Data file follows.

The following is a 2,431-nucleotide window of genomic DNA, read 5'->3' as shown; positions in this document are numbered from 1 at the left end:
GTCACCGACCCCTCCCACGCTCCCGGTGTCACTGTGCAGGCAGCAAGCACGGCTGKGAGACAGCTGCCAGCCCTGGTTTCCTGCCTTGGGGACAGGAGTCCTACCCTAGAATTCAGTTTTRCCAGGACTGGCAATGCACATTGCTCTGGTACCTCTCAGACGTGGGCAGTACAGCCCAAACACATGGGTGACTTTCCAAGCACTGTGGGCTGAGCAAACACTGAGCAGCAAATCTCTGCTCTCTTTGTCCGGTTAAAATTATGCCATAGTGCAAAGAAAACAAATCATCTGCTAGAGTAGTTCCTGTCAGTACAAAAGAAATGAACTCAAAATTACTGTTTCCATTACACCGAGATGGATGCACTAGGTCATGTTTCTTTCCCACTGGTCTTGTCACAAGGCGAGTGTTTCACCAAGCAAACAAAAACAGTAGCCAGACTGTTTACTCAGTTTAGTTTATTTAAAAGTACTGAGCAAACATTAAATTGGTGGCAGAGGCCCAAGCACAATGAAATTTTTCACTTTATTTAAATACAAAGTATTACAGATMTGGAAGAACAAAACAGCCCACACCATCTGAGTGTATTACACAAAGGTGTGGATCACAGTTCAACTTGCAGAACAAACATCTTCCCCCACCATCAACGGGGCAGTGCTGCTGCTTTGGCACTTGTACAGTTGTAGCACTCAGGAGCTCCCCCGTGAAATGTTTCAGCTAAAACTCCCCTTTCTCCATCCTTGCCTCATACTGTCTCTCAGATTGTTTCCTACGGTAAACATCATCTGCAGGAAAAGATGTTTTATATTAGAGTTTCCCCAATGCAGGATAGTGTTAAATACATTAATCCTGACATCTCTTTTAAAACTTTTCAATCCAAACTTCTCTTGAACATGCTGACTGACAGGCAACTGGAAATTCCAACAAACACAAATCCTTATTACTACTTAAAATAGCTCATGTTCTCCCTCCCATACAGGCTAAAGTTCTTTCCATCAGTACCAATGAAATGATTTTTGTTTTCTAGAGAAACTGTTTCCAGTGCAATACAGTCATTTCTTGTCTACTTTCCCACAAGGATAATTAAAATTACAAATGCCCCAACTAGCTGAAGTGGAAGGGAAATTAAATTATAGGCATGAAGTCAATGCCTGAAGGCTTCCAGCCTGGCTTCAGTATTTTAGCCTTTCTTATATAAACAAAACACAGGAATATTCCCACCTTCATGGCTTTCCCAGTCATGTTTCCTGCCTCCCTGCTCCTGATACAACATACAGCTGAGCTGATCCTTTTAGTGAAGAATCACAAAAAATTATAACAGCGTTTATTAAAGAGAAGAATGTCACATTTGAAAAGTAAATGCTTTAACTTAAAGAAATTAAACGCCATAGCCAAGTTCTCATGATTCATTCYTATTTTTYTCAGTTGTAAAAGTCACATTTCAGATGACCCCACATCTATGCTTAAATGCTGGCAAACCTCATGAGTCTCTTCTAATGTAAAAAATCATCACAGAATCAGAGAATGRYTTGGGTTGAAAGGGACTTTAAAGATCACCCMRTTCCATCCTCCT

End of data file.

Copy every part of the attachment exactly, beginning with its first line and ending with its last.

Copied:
The following is a 2,431-nucleotide window of genomic DNA, read 5'->3' as shown; positions in this document are numbered from 1 at the left end:
GTCACCGACCCCTCCCACGCTCCCGGTGTCACTGTGCAGGCAGCAAGCACGGCTGKGAGACAGCTGCCAGCCCTGGTTTCCTGCCTTGGGGACAGGAGTCCTACCCTAGAATTCAGTTTTRCCAGGACTGGCAATGCACATTGCTCTGGTACCTCTCAGACGTGGGCAGTACAGCCCAAACACATGGGTGACTTTCCAAGCACTGTGGGCTGAGCAAACACTGAGCAGCAAATCTCTGCTCTCTTTGTCCGGTTAAAATTATGCCATAGTGCAAAGAAAACAAATCATCTGCTAGAGTAGTTCCTGTCAGTACAAAAGAAATGAACTCAAAATTACTGTTTCCATTACACCGAGATGGATGCACTAGGTCATGTTTCTTTCCCACTGGTCTTGTCACAAGGCGAGTGTTTCACCAAGCAAACAAAAACAGTAGCCAGACTGTTTACTCAGTTTAGTTTATTTAAAAGTACTGAGCAAACATTAAATTGGTGGCAGAGGCCCAAGCACAATGAAATTTTTCACTTTATTTAAATACAAAGTATTACAGATMTGGAAGAACAAAACAGCCCACACCATCTGAGTGTATTACACAAAGGTGTGGATCACAGTTCAACTTGCAGAACAAACATCTTCCCCCACCATCAACGGGGCAGTGCTGCTGCTTTGGCACTTGTACAGTTGTAGCACTCAGGAGCTCCCCCGTGAAATGTTTCAGCTAAAACTCCCCTTTCTCCATCCTTGCCTCATACTGTCTCTCAGATTGTTTCCTACGGTAAACATCATCTGCAGGAAAAGATGTTTTATATTAGAGTTTCCCCAATGCAGGATAGTGTTAAATACATTAATCCTGACATCTCTTTTAAAACTTTTCAATCCAAACTTCTCTTGAACATGCTGACTGACAGGCAACTGGAAATTCCAACAAACACAAATCCTTATTACTACTTAAAATAGCTCATGTTCTCCCTCCCATACAGGCTAAAGTTCTTTCCATCAGTACCAATGAAATGATTTTTGTTTTCTAGAGAAACTGTTTCCAGTGCAATACAGTCATTTCTTGTCTACTTTCCCACAAGGATAATTAAAATTACAAATGCCCCAACTAGCTGAAGTGGAAGGGAAATTAAATTATAGGCATGAAGTCAATGCCTGAAGGCTTCCAGCCTGGCTTCAGTATTTTAGCCTTTCTTATATAAACAAAACACAGGAATATTCCCACCTTCATGGCTTTCCCAGTCATGTTTCCTGCCTCCCTGCTCCTGATACAACATACAGCTGAGCTGATCCTTTTAGTGAAGAATCACAAAAAATTATAACAGCGTTTATTAAAGAGAAGAATGTCACATTTGAAAAGTAAATGCTTTAACTTAAAGAAATTAAACGCCATAGCCAAGTTCTCATGATTCATTCYTATTTTTYTCAGTTGTAAAAGTCACATTTCAGATGACCCCACATCTATGCTTAAATGCTGGCAAACCTCATGAGTCTCTTCTAATGTAAAAAATCATCACAGAATCAGAGAATGRYTTGGGTTGAAAGGGACTTTAAAGATCACCCMRTTCCATCCTCCT